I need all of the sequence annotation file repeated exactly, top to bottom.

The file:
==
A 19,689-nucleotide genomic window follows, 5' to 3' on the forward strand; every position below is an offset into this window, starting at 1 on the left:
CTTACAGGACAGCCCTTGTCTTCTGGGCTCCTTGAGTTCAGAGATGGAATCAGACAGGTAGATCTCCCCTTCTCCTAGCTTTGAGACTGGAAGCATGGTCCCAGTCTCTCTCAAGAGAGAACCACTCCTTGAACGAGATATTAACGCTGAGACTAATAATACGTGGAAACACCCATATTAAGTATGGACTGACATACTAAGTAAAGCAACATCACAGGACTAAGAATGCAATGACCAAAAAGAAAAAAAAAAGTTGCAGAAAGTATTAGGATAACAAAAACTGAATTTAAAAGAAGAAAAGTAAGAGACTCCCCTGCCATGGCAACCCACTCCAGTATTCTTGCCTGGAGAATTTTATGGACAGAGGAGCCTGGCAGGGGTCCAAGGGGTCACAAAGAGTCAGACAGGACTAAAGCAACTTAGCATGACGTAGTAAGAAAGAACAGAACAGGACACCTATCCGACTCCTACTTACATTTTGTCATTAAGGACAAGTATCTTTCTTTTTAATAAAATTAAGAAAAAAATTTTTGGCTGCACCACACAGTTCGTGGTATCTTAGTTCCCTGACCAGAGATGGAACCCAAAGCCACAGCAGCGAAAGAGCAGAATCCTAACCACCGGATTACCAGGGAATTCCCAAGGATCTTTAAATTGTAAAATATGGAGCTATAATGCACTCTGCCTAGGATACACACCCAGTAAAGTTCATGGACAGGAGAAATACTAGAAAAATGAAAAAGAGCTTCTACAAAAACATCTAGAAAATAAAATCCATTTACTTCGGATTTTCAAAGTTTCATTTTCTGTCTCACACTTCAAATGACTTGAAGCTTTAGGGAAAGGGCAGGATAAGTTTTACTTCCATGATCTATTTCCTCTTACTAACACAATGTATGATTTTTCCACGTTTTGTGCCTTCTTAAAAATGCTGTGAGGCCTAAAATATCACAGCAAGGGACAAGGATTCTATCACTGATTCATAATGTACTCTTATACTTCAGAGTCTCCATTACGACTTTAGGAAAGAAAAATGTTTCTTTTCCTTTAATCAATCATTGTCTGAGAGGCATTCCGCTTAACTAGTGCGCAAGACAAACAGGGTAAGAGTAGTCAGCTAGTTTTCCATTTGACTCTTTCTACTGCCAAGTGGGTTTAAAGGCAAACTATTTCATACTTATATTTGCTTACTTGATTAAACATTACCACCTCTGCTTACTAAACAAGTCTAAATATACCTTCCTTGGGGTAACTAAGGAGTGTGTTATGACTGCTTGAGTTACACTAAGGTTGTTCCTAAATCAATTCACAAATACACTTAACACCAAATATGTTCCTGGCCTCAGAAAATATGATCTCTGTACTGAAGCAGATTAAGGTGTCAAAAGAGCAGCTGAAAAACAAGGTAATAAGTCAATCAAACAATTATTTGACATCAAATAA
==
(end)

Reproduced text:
A 19,689-nucleotide genomic window follows, 5' to 3' on the forward strand; every position below is an offset into this window, starting at 1 on the left:
CTTACAGGACAGCCCTTGTCTTCTGGGCTCCTTGAGTTCAGAGATGGAATCAGACAGGTAGATCTCCCCTTCTCCTAGCTTTGAGACTGGAAGCATGGTCCCAGTCTCTCTCAAGAGAGAACCACTCCTTGAACGAGATATTAACGCTGAGACTAATAATACGTGGAAACACCCATATTAAGTATGGACTGACATACTAAGTAAAGCAACATCACAGGACTAAGAATGCAATGACCAAAAAGAAAAAAAAAAGTTGCAGAAAGTATTAGGATAACAAAAACTGAATTTAAAAGAAGAAAAGTAAGAGACTCCCCTGCCATGGCAACCCACTCCAGTATTCTTGCCTGGAGAATTTTATGGACAGAGGAGCCTGGCAGGGGTCCAAGGGGTCACAAAGAGTCAGACAGGACTAAAGCAACTTAGCATGACGTAGTAAGAAAGAACAGAACAGGACACCTATCCGACTCCTACTTACATTTTGTCATTAAGGACAAGTATCTTTCTTTTTAATAAAATTAAGAAAAAAATTTTTGGCTGCACCACACAGTTCGTGGTATCTTAGTTCCCTGACCAGAGATGGAACCCAAAGCCACAGCAGCGAAAGAGCAGAATCCTAACCACCGGATTACCAGGGAATTCCCAAGGATCTTTAAATTGTAAAATATGGAGCTATAATGCACTCTGCCTAGGATACACACCCAGTAAAGTTCATGGACAGGAGAAATACTAGAAAAATGAAAAAGAGCTTCTACAAAAACATCTAGAAAATAAAATCCATTTACTTCGGATTTTCAAAGTTTCATTTTCTGTCTCACACTTCAAATGACTTGAAGCTTTAGGGAAAGGGCAGGATAAGTTTTACTTCCATGATCTATTTCCTCTTACTAACACAATGTATGATTTTTCCACGTTTTGTGCCTTCTTAAAAATGCTGTGAGGCCTAAAATATCACAGCAAGGGACAAGGATTCTATCACTGATTCATAATGTACTCTTATACTTCAGAGTCTCCATTACGACTTTAGGAAAGAAAAATGTTTCTTTTCCTTTAATCAATCATTGTCTGAGAGGCATTCCGCTTAACTAGTGCGCAAGACAAACAGGGTAAGAGTAGTCAGCTAGTTTTCCATTTGACTCTTTCTACTGCCAAGTGGGTTTAAAGGCAAACTATTTCATACTTATATTTGCTTACTTGATTAAACATTACCACCTCTGCTTACTAAACAAGTCTAAATATACCTTCCTTGGGGTAACTAAGGAGTGTGTTATGACTGCTTGAGTTACACTAAGGTTGTTCCTAAATCAATTCACAAATACACTTAACACCAAATATGTTCCTGGCCTCAGAAAATATGATCTCTGTACTGAAGCAGATTAAGGTGTCAAAAGAGCAGCTGAAAAACAAGGTAATAAGTCAATCAAACAATTATTTGACATCAAATAA